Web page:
And the actors aren’t dressed in all black or disguised in any way. What does the duality of the actor and the puppet add to the experience?
DH: I think what [director, costumer designer, and mask co-designer] Julie Taymor calls it, and this is a theatrical trope that’s been around for a long time, is the idea of having the “double event.” So the audience gets to experience the actor involved in the situation that’s happening on stage and the puppet. And I think both resonate off each other in a cool way. That’s where a lot of the theatrical metaphor of the piece lives, I think, in the fact that you can see it’s a dude, but it’s also a bird. Or it’s a lady, but it’s also a lioness, and they’re both having the same experience.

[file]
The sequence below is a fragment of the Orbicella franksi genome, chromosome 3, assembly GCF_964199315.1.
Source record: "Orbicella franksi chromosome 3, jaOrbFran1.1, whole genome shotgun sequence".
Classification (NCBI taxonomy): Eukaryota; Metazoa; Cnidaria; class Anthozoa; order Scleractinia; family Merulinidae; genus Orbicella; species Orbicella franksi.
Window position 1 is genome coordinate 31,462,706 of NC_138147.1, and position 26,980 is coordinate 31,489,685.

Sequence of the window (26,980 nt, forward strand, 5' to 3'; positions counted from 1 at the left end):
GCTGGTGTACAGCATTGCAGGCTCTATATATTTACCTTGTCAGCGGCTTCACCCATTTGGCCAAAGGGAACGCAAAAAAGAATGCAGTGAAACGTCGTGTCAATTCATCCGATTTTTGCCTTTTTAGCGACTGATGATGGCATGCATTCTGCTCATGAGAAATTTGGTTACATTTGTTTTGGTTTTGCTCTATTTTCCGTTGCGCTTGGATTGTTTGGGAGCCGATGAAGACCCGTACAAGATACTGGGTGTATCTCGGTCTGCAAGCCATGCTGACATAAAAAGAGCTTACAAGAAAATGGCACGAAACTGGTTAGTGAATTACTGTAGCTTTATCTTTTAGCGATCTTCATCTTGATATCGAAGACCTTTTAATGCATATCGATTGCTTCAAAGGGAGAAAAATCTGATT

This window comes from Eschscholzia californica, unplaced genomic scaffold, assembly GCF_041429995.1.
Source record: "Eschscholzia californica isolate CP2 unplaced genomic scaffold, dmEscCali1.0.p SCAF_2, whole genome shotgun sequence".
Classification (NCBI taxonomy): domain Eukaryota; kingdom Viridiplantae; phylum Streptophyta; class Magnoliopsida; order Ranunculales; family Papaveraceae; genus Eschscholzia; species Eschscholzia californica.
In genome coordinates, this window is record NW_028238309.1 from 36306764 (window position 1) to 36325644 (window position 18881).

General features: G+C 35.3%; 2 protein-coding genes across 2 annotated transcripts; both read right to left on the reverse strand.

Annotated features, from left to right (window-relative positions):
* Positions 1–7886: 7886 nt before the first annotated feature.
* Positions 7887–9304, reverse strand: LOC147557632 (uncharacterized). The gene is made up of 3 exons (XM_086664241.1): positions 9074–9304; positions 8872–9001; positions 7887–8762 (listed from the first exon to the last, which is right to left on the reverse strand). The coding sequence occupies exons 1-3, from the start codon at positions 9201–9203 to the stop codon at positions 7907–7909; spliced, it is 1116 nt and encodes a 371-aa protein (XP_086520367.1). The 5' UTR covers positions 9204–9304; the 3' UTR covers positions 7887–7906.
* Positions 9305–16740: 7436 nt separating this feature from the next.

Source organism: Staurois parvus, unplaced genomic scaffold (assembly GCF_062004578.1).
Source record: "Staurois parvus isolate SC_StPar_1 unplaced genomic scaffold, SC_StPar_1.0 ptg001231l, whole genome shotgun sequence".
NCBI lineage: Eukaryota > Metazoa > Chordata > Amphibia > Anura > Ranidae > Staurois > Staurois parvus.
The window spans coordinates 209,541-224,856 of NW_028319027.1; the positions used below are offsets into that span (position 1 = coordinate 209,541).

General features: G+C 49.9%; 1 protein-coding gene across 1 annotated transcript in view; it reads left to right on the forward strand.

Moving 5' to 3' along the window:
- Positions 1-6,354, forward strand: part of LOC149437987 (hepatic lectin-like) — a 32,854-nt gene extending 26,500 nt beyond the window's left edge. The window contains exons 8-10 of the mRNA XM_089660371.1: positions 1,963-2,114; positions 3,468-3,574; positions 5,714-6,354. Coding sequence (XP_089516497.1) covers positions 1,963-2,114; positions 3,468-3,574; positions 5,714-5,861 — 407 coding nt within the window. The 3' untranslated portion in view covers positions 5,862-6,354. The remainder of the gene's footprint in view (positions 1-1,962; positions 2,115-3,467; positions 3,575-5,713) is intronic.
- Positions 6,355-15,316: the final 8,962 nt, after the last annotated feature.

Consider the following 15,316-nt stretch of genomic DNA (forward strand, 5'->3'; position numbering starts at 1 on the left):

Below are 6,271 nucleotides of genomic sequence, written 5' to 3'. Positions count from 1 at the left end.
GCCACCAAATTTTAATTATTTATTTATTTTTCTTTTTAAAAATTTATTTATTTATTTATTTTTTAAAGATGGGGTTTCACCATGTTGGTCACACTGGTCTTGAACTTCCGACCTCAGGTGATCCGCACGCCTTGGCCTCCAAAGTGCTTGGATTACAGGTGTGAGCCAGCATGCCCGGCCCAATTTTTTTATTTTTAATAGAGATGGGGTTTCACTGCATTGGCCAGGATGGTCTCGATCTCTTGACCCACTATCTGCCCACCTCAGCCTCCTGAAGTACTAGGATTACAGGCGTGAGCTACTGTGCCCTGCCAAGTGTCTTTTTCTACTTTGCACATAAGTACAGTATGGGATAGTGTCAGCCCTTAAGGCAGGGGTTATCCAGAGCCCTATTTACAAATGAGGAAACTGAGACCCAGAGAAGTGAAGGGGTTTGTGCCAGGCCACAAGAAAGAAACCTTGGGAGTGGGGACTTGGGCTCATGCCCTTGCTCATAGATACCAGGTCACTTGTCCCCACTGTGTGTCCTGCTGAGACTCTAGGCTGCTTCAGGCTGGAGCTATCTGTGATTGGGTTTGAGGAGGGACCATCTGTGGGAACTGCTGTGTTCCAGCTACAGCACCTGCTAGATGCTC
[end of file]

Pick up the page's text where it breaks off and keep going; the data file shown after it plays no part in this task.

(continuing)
The Lion King will also be doing a sensory-friendly performance. How great is that experience for you as an actor to open up live theater to all audiences?
DH: Oh, it’s great. I think I’ve done one or two and the company has done a handful over the years. It’s touching, because I think a lot of these special needs kids are not drawn to the theater for obvious reasons. And yet, I feel like story telling and understanding life through stories seems so essential to many of them. This is just my experience from being on stage and being on the periphery of all of this, but it seems very meaningful to them. It’s not just your average Friday night at the theater; that is an average night for some people. This feels special. It feels important. So it’s great that we have these organizations that put these together and that our local producers and the New York producers are able to make these happen. I’m looking forward to it; it’s very cool.
The Lion King runs at the Orpheum Theatre through July 5–August 7. For more information and to purchase tickets, head to www.hennepintheatretrust.org.